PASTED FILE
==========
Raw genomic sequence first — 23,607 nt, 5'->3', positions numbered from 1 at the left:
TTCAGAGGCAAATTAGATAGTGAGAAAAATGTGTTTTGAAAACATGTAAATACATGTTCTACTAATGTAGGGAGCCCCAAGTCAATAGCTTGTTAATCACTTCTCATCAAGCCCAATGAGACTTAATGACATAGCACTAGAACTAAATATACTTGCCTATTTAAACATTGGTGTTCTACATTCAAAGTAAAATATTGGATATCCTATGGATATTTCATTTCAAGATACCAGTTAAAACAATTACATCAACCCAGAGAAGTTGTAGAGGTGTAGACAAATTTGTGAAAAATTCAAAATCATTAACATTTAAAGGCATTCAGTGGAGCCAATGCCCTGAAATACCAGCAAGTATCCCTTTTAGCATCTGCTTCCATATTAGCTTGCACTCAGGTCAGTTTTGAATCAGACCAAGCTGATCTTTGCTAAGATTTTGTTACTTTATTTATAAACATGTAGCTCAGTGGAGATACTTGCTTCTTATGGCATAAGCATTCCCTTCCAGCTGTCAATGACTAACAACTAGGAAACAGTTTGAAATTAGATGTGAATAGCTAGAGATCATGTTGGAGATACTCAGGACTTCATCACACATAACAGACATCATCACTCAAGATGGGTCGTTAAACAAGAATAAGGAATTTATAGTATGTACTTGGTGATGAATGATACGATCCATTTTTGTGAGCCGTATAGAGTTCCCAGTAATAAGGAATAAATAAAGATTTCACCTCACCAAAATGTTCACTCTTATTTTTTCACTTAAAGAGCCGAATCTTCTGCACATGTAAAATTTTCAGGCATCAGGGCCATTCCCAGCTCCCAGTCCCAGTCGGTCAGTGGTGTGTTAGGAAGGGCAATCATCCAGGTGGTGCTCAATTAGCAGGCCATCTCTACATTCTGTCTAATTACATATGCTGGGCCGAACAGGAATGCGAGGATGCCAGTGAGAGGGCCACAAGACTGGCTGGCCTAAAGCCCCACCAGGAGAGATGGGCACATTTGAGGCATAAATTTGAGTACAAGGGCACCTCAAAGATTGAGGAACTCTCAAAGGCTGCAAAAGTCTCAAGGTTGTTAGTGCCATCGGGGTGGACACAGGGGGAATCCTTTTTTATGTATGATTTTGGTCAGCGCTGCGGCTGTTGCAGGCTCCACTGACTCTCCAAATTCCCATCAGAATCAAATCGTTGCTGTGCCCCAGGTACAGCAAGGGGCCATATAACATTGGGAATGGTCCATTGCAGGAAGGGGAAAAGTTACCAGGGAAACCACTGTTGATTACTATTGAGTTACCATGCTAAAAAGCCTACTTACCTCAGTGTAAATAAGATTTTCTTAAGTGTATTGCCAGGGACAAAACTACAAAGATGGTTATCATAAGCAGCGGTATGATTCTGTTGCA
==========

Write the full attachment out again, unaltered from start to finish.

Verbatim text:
Raw genomic sequence first — 23,607 nt, 5'->3', positions numbered from 1 at the left:
TTCAGAGGCAAATTAGATAGTGAGAAAAATGTGTTTTGAAAACATGTAAATACATGTTCTACTAATGTAGGGAGCCCCAAGTCAATAGCTTGTTAATCACTTCTCATCAAGCCCAATGAGACTTAATGACATAGCACTAGAACTAAATATACTTGCCTATTTAAACATTGGTGTTCTACATTCAAAGTAAAATATTGGATATCCTATGGATATTTCATTTCAAGATACCAGTTAAAACAATTACATCAACCCAGAGAAGTTGTAGAGGTGTAGACAAATTTGTGAAAAATTCAAAATCATTAACATTTAAAGGCATTCAGTGGAGCCAATGCCCTGAAATACCAGCAAGTATCCCTTTTAGCATCTGCTTCCATATTAGCTTGCACTCAGGTCAGTTTTGAATCAGACCAAGCTGATCTTTGCTAAGATTTTGTTACTTTATTTATAAACATGTAGCTCAGTGGAGATACTTGCTTCTTATGGCATAAGCATTCCCTTCCAGCTGTCAATGACTAACAACTAGGAAACAGTTTGAAATTAGATGTGAATAGCTAGAGATCATGTTGGAGATACTCAGGACTTCATCACACATAACAGACATCATCACTCAAGATGGGTCGTTAAACAAGAATAAGGAATTTATAGTATGTACTTGGTGATGAATGATACGATCCATTTTTGTGAGCCGTATAGAGTTCCCAGTAATAAGGAATAAATAAAGATTTCACCTCACCAAAATGTTCACTCTTATTTTTTCACTTAAAGAGCCGAATCTTCTGCACATGTAAAATTTTCAGGCATCAGGGCCATTCCCAGCTCCCAGTCCCAGTCGGTCAGTGGTGTGTTAGGAAGGGCAATCATCCAGGTGGTGCTCAATTAGCAGGCCATCTCTACATTCTGTCTAATTACATATGCTGGGCCGAACAGGAATGCGAGGATGCCAGTGAGAGGGCCACAAGACTGGCTGGCCTAAAGCCCCACCAGGAGAGATGGGCACATTTGAGGCATAAATTTGAGTACAAGGGCACCTCAAAGATTGAGGAACTCTCAAAGGCTGCAAAAGTCTCAAGGTTGTTAGTGCCATCGGGGTGGACACAGGGGGAATCCTTTTTTATGTATGATTTTGGTCAGCGCTGCGGCTGTTGCAGGCTCCACTGACTCTCCAAATTCCCATCAGAATCAAATCGTTGCTGTGCCCCAGGTACAGCAAGGGGCCATATAACATTGGGAATGGTCCATTGCAGGAAGGGGAAAAGTTACCAGGGAAACCACTGTTGATTACTATTGAGTTACCATGCTAAAAAGCCTACTTACCTCAGTGTAAATAAGATTTTCTTAAGTGTATTGCCAGGGACAAAACTACAAAGATGGTTATCATAAGCAGCGGTATGATTCTGTTGCA